Ross Smith does battle with The Beast

BAC quartet battle The Beast

Ross Smith does battle with The Beast
Ross Smith was one of four Bournemouth AC members bold enough to take on The Beast

Perhaps one of the most feared races on the southwest coast, The Beast boasts an incredibly testing route with some knockout hills and a constantly undulating profile throughout. In fact, you could argue that The Beast is a race that truly does indeed live up to its name!

Including some very steep steps that the participants have to climb to supplement the extreme gradients, The Beast is guaranteed to provide a tough test to even the most accomplished of runners.

These energy sapping steps can often be a pace killer, requiring a stiff resolve as the competitors make their way all the way up to the very top before continuing on their journey over the other side.

The race is located at Corfe Castle on the Purbeck, starting and finishing on Corfe Common. The course is around 12.5 miles in length and features over 1,700 ft of climbing.

Representing Bournemouth AC in the race Ross Smith, Sean Edwards, Simon Hunt and Nick Kenchington were all feeling adventurous enough to brave the challenge.

This sort of terrain is meat and drink to Ross Smith though. Ross is a talented cross duathlon competitor, having represented Great Britain on numerous occasions. He is a big fan of challenging off-road courses and isn’t phased by tough inclines.

Ross Smith starts off in The Beast
Ross leads out a huge pack as the 2018 edition of The Beast gets underway

Having done The Beast before back in 2015, Ross kind of knew what to expect. However, the race organisers, Poole AC, threw a curveball in this year by changing the course slightly, adding another flight of steps in around the mile 10 point, along with the two sets of steps that were already a feature at around the half way point.

Although his legs felt a tad wobbly after the second lot of steps, in truth, Ross was in his element on the rough slopes of the Corfe Castle area and stormed up the inclines with supreme strength and prowess. Completing the course in a very impressive time of 1 hour 30 minutes and 59 seconds, Ross took 5th place in the standings.

Ross Smith taking on The Beast
Ross continued his brilliant run of form registering a top 5 finish in a highly competitive field

It was a pleasing result for Ross who has been running really well recently and just seems to be going from strength to strength. Attending the Bournemouth AC training session on the track at Kings Park on Tuesday, Ross felt he got some good benefits which helped him to then go on and perform well in The Beast.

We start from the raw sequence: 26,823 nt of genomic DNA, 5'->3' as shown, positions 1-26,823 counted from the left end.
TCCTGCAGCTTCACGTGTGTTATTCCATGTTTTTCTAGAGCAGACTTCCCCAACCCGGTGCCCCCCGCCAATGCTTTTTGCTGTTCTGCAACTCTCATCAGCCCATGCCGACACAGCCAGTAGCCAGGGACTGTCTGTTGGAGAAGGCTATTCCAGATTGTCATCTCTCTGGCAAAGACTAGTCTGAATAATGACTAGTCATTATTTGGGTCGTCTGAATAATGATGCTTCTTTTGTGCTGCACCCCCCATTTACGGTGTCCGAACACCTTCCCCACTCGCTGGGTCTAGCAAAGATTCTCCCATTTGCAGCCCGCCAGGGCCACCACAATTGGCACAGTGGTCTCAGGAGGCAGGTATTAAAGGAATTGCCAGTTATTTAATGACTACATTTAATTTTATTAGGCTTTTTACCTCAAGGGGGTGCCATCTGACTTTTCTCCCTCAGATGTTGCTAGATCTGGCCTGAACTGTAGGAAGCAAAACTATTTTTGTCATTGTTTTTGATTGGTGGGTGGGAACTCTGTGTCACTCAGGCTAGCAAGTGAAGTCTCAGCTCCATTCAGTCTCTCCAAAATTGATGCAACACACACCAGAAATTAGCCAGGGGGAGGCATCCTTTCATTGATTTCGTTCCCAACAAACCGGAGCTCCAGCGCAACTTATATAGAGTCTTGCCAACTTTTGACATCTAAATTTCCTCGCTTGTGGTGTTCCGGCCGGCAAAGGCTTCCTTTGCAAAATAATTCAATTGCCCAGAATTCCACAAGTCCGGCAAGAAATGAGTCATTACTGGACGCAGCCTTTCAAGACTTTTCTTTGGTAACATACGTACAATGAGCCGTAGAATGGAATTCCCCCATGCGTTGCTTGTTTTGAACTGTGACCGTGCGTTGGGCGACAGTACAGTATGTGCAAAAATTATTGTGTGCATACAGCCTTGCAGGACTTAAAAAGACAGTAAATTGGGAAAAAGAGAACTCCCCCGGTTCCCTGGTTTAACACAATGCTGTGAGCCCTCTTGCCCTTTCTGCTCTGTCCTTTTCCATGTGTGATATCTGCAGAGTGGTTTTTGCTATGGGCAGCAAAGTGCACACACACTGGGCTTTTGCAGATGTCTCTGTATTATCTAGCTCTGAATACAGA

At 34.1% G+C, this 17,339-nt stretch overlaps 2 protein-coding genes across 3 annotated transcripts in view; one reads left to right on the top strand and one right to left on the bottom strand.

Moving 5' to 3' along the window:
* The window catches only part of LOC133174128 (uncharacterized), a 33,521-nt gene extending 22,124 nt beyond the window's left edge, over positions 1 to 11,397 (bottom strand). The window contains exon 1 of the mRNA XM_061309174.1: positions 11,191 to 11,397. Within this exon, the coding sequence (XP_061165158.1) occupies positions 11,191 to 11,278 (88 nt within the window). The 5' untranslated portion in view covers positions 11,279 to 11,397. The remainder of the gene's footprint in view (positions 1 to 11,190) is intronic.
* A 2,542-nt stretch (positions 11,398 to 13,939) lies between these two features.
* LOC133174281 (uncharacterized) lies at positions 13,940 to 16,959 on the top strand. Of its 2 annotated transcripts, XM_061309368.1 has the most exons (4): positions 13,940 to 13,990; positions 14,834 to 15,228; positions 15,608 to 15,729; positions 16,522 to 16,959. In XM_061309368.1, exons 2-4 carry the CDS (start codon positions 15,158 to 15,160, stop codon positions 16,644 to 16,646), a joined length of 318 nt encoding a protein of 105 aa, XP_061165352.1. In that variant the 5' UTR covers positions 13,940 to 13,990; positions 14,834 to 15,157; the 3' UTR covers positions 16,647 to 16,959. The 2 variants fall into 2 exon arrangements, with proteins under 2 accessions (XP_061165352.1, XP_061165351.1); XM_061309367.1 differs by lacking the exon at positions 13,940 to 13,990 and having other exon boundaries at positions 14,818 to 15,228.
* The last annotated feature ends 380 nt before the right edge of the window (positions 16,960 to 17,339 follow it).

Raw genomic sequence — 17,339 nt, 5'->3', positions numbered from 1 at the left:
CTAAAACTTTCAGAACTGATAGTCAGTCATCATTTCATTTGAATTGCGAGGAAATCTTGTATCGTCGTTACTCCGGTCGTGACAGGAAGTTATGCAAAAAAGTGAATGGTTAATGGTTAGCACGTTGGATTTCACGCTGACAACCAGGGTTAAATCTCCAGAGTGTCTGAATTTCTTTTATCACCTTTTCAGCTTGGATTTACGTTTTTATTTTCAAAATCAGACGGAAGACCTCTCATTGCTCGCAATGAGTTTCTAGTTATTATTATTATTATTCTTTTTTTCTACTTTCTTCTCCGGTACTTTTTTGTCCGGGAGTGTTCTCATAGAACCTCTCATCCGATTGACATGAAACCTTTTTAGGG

At the Portland 10 road race back in July, Ross demonstrated what terrific form he’s in when he clocked an astonishing new 10k PB of 62:36. It was a performance that even seemed to take Ross himself by surprise but gave a great indication into how well his training has been going.

Ross Smith going well in The Beast
Ross is currently training hard for the Cross Duathlon European Championships in October

With the Cross Duathlon European Championships in Ibiza fast approaching, where Ross will again be donning the colours of Great Britain, every race is now vital and every training session important in his bid to get himself into the best possible physical condition before going up against Europe’s finest.

The next man over the line was also the next BAC member, as Sean Edwards arrived at the finish in exactly 1 hour 35 minutes. The Beast is in fact one of Sean’s favourite races.

Last year he finished in 8th place with a time of 1:28:58. The changes to the course have made a huge difference though. Alex van Tuyl won the 2017 race in a time of 1:20:10 and he also won it this year, but in a time of 1:28:04, which illustrates how much slower the 2018 course is.

Sean Edwards going well in The Beast
For Sean it was a return to the scene of his first ever race after turning 16

Sean was running this year’s race as part of a 17 mile tempo run as well, so he wasn’t exactly going all out. He had a strong run though and felt nice and relaxed whilst out there, so that was his main goal accomplished.

The course came up around a third of a mile longer than it was last year as well and the additional set of steps that had been added in at the 10th mile were definitely the hardest, being both long and steep.